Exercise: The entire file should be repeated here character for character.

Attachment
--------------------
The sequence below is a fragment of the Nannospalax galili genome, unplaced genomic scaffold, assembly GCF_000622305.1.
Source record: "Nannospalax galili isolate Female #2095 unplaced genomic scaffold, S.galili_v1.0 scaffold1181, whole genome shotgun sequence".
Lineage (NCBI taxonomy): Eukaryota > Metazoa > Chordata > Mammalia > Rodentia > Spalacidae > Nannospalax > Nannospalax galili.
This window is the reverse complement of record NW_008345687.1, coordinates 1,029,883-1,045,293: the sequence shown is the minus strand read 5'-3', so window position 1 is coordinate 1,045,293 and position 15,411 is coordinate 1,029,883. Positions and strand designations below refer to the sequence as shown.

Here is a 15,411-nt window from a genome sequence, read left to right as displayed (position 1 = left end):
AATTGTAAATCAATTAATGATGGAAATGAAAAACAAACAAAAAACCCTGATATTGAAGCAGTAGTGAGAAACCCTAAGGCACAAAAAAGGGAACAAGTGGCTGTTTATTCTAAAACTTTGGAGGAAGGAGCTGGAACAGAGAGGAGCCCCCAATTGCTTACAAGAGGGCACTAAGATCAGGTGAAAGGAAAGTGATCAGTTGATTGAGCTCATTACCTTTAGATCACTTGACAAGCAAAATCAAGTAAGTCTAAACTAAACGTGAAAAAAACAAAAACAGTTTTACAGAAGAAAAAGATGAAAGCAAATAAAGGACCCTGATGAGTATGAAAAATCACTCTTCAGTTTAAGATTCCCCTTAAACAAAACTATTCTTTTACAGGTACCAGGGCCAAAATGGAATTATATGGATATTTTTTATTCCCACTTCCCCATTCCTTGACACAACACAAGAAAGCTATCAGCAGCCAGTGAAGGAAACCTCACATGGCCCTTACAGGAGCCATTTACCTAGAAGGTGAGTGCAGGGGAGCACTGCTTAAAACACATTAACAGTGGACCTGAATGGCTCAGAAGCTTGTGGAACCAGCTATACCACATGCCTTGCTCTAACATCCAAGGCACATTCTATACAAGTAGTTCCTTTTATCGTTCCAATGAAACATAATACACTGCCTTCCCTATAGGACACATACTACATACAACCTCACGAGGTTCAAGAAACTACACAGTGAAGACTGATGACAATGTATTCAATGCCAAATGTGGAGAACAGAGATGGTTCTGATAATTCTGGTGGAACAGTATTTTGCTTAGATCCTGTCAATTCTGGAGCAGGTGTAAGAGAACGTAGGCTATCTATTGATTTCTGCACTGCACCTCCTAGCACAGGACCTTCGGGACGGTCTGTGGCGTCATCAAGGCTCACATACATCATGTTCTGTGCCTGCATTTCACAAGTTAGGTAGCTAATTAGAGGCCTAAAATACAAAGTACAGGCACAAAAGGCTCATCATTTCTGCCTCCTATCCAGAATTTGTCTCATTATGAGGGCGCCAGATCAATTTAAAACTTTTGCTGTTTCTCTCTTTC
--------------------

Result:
The sequence below is a fragment of the Nannospalax galili genome, unplaced genomic scaffold, assembly GCF_000622305.1.
Source record: "Nannospalax galili isolate Female #2095 unplaced genomic scaffold, S.galili_v1.0 scaffold1181, whole genome shotgun sequence".
Lineage (NCBI taxonomy): Eukaryota > Metazoa > Chordata > Mammalia > Rodentia > Spalacidae > Nannospalax > Nannospalax galili.
This window is the reverse complement of record NW_008345687.1, coordinates 1,029,883-1,045,293: the sequence shown is the minus strand read 5'-3', so window position 1 is coordinate 1,045,293 and position 15,411 is coordinate 1,029,883. Positions and strand designations below refer to the sequence as shown.

Here is a 15,411-nt window from a genome sequence, read left to right as displayed (position 1 = left end):
AATTGTAAATCAATTAATGATGGAAATGAAAAACAAACAAAAAACCCTGATATTGAAGCAGTAGTGAGAAACCCTAAGGCACAAAAAAGGGAACAAGTGGCTGTTTATTCTAAAACTTTGGAGGAAGGAGCTGGAACAGAGAGGAGCCCCCAATTGCTTACAAGAGGGCACTAAGATCAGGTGAAAGGAAAGTGATCAGTTGATTGAGCTCATTACCTTTAGATCACTTGACAAGCAAAATCAAGTAAGTCTAAACTAAACGTGAAAAAAACAAAAACAGTTTTACAGAAGAAAAAGATGAAAGCAAATAAAGGACCCTGATGAGTATGAAAAATCACTCTTCAGTTTAAGATTCCCCTTAAACAAAACTATTCTTTTACAGGTACCAGGGCCAAAATGGAATTATATGGATATTTTTTATTCCCACTTCCCCATTCCTTGACACAACACAAGAAAGCTATCAGCAGCCAGTGAAGGAAACCTCACATGGCCCTTACAGGAGCCATTTACCTAGAAGGTGAGTGCAGGGGAGCACTGCTTAAAACACATTAACAGTGGACCTGAATGGCTCAGAAGCTTGTGGAACCAGCTATACCACATGCCTTGCTCTAACATCCAAGGCACATTCTATACAAGTAGTTCCTTTTATCGTTCCAATGAAACATAATACACTGCCTTCCCTATAGGACACATACTACATACAACCTCACGAGGTTCAAGAAACTACACAGTGAAGACTGATGACAATGTATTCAATGCCAAATGTGGAGAACAGAGATGGTTCTGATAATTCTGGTGGAACAGTATTTTGCTTAGATCCTGTCAATTCTGGAGCAGGTGTAAGAGAACGTAGGCTATCTATTGATTTCTGCACTGCACCTCCTAGCACAGGACCTTCGGGACGGTCTGTGGCGTCATCAAGGCTCACATACATCATGTTCTGTGCCTGCATTTCACAAGTTAGGTAGCTAATTAGAGGCCTAAAATACAAAGTACAGGCACAAAAGGCTCATCATTTCTGCCTCCTATCCAGAATTTGTCTCATTATGAGGGCGCCAGATCAATTTAAAACTTTTGCTGTTTCTCTCTTTC